That means if you’re on a singles or couples policy with pregnancy coverage, in most cases your baby won’t be protected. It’s worth considering switching to family cover before your baby is born.

It’s important to note, some funds will require you to upgrade to family cover at least a few months before the birth of your child. With this in mind, comparing policies as early as possible is recommended.

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Who needs cover?

Single Male Single Female Couple Family Family (Single Parent)

Some key things to keep in mind

If you’re starting or growing your family and considering health insurance, there are a few key things to keep in mind, including:

Excess or co-payments

If excess or co-payments apply to your policy they’ll need to be paid upon your admission to hospital. If your baby requires medical treatment and also needs to be formally admitted, you’ll need to pay for the additional excess. It’s worth budgeting for this expense in advance to ensure you’re not caught out financially at the time of your baby’s arrival.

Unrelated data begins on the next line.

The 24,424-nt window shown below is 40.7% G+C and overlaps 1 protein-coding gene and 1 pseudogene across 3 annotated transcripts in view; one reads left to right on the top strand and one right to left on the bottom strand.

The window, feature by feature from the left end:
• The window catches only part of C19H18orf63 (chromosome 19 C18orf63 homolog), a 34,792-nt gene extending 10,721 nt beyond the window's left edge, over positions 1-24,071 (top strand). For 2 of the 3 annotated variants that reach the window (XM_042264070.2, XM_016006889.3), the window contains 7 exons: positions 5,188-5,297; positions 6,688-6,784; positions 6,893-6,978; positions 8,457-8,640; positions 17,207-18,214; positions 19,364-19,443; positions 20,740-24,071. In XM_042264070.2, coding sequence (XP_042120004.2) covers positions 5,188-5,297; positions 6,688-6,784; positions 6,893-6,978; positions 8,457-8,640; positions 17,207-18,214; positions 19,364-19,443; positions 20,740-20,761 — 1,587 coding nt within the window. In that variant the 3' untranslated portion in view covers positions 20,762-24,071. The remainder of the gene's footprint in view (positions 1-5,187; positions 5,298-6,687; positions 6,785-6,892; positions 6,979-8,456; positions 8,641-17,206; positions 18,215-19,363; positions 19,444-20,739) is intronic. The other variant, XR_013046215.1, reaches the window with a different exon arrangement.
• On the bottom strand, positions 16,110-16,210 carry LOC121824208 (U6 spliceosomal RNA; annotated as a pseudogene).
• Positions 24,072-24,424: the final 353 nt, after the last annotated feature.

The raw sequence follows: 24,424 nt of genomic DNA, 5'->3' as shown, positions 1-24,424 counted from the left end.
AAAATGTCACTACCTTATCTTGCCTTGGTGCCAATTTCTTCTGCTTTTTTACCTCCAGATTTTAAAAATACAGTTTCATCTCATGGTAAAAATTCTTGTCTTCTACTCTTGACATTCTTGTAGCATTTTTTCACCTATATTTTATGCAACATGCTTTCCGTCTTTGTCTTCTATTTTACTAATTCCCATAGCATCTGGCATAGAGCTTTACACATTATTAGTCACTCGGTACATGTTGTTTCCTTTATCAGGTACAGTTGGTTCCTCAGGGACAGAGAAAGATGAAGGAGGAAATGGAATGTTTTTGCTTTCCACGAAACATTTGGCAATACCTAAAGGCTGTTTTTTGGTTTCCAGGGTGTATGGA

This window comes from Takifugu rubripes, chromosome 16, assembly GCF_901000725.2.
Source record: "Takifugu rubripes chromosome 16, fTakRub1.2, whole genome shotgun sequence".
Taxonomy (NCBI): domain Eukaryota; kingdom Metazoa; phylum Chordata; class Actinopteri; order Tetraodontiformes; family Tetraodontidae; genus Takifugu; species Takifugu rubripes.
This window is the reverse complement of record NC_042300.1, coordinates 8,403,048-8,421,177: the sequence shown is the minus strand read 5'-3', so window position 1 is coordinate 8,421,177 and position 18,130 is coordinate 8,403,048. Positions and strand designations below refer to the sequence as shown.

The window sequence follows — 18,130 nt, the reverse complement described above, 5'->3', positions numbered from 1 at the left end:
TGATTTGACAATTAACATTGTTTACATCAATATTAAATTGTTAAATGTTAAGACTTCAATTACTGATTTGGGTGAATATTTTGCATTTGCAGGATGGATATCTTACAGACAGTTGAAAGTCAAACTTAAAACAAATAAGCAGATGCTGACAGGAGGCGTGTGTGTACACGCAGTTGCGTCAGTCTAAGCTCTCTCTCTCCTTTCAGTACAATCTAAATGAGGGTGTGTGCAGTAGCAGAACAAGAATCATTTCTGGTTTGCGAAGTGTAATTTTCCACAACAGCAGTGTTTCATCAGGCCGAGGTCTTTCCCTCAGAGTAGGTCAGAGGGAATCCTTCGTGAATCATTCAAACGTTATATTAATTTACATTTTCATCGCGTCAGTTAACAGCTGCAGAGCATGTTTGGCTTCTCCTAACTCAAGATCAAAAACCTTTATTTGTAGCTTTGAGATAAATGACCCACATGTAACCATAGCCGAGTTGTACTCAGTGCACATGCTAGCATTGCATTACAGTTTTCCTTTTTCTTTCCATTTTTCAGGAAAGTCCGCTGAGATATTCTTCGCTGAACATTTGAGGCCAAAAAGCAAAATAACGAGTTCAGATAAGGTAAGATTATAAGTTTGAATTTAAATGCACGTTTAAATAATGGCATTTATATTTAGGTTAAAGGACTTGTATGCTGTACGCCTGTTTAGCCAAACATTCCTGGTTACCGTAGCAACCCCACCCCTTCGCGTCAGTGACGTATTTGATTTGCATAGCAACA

After your baby’s born

If your baby doesn’t require formal admission, a pre-release check-up will discharge you and your baby from the hospital. This isn’t covered by your private health insurance, but may be claimed under Medicare.

Upgrade to family cover

Consider upgrading your health insurance to protect your baby in the event he/she requires in-hospital medical treatment after the birth. Taking out family cover can also help protect your child’s health in the future. Maybe they’ll require braces one day to assist in straightening their teeth or need orthotics to help rectify their feet. With the right insurance, you won’t need to worry about these unexpected costs.

Ready to compare?

To ensure you’re covered for pregnancy when you want to start a family, you’ll need to take out private health insurance at least 5-6 months before you conceive. If you’ve decided pregnancy insurance is for you, comparing policies will help you get the most value out of your obstetrics cover.

With our comparison tool, comparing policies couldn’t be any easier. In just a few minutes you’ll be able to compare a range of extras cover options from 20 Australian not-for-profit funds. Once you’ve found the best policy for you, you can have the peace of mind the health costs of starting or growing your family are covered.

If you have any questions or queries with your pregnancy health cover, we have friendly staff who are all health insurance experts. You can call one of our team on 1300 806 119